They found that, as expected, neurons that encode specific eye movements do not tend to encode the decision. Recording from the superior colliculus, they estimated that ∼90% of the neurons do not respond selectively during motion viewing and the subsequent delay period, before the targets appear. Thus unlinking the decision from a specific saccadic response alters the flow of decision-related information in the brain, apparently excluding it in large part from oculomotor circuits.
They also found a small subset of collicular neurons with activity that predicted the monkey's decision even before the targets appeared. This was surprising. Consider, for example, a neuron that responded selectively on trials that the monkey decided motion was rightward. For the previous version of the task, this decision was indicated with a rightward saccade. Thus this neuron's selectivity for the direction of motion would be equivalent to its selectivity for the direction of the impending saccade; its responses could be thought of in terms of encoding an eye movement. For the new version of the task, a rightward decision was indicated with one of many possible saccades. Thus this neuron's selectivity for the direction of motion was independent of the saccadic response.
The results suggest that this “abstract” decision is encoded, at least in part, with respect to space, in the same reference frame in which saccades are encoded. Two qualifications should be noted. The first is that the spatial signals might correspond to the small spatial component of the saccadic response: a rightward decision is indicated by selecting the right-most target. Ongoing studies with a more abstract version of the task, in which the targets are distinguished by color and not their relative spatial locations (Gold and Shadlen 2003), should help to clarify this issue. The second qualification is that isolating the direction of the decision from the direction of the saccadic response might not be enough to identify the source of direction-selective neural signals. Other factors, like attention and working memory, might be encoded in a similar spatial framework. In fact, the authors present evidence that neurons in the supplementary eye field have similar direction-selective responses consistent with a role in remembering the direction of motion in object-centered coordinates (Olson and Gettner 1995). Further studies are needed to disentangle these factors from the computations responsible for forming the decision (Gold and Shadlen 2001).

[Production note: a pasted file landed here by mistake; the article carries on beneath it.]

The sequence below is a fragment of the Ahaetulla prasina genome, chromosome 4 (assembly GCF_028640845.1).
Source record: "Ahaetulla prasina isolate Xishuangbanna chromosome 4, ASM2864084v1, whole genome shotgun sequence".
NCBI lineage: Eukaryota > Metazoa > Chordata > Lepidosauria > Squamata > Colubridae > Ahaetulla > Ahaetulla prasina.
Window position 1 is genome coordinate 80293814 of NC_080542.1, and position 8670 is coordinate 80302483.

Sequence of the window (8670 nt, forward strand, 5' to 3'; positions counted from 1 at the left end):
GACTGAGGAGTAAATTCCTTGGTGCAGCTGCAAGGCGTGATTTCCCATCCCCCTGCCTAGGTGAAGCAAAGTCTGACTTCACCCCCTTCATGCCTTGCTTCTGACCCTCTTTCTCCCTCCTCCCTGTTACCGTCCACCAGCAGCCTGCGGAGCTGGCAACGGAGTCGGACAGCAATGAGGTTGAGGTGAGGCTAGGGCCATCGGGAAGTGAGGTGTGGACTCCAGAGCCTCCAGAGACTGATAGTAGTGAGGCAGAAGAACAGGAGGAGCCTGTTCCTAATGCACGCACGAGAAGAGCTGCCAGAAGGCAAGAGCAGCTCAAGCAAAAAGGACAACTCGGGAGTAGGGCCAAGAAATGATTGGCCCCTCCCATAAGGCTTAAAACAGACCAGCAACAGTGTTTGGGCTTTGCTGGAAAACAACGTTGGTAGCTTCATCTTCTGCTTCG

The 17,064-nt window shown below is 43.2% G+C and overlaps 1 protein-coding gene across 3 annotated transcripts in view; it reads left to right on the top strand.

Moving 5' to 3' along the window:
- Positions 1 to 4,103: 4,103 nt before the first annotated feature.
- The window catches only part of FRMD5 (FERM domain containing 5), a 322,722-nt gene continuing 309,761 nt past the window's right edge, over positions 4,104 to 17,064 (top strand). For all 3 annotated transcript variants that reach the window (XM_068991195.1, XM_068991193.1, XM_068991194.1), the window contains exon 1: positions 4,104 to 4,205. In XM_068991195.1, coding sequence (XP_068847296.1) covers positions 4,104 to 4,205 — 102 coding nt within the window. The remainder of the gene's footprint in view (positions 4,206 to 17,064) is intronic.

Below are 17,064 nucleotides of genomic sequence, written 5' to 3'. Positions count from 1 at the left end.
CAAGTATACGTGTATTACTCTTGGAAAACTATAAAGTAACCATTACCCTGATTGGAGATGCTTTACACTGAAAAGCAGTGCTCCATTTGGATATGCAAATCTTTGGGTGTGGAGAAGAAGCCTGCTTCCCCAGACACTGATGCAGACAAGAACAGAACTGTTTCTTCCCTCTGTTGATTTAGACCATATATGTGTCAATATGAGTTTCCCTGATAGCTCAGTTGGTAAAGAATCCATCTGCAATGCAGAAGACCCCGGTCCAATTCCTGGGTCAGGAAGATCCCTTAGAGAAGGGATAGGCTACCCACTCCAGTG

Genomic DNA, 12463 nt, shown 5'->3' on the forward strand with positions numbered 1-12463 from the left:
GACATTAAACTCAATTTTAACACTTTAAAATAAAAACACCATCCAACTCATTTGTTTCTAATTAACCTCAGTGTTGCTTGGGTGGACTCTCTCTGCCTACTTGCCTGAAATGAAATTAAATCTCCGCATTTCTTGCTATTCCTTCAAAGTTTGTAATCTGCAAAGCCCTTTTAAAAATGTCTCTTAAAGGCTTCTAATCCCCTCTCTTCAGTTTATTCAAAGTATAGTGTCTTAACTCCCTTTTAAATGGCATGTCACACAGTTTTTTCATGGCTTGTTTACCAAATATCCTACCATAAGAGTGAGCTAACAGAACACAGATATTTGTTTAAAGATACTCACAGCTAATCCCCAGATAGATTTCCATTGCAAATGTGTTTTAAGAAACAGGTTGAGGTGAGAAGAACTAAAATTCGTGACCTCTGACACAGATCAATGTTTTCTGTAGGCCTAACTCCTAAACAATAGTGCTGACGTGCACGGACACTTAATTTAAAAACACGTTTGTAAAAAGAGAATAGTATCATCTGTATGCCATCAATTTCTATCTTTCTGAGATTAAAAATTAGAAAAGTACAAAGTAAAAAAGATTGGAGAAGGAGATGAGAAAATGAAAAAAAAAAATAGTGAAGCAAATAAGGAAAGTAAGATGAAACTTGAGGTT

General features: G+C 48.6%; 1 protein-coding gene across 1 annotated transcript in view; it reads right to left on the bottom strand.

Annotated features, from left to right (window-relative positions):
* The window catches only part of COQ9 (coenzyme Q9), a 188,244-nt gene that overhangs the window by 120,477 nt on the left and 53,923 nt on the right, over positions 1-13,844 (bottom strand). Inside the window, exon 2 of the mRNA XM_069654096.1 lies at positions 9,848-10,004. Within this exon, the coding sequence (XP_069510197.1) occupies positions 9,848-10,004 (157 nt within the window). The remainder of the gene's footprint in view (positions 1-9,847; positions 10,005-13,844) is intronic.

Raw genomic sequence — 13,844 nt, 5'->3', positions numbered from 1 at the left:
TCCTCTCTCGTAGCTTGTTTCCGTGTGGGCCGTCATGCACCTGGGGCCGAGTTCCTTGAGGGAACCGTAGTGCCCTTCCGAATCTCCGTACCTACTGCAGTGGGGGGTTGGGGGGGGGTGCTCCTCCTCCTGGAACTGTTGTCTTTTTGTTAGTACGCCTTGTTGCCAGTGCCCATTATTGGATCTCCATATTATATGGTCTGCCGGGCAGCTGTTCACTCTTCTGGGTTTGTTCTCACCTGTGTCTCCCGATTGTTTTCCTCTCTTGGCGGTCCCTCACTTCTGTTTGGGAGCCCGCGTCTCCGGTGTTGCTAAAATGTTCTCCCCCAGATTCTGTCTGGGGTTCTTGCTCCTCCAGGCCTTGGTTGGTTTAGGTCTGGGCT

Despite these qualifications, the experiments provide further evidence that oculomotor structures like the superior colliculus play a general role in some aspects of spatial cognition. This role typically reflects the selection and preparation of eye movements. However, by stepping through the looking glass, we can begin to see the extent to which these computations have been usurped for higher functions like decision making, attention, memory, and whiffling through the tulgey wook.
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- Copyright © 2004 by the American Physiological Society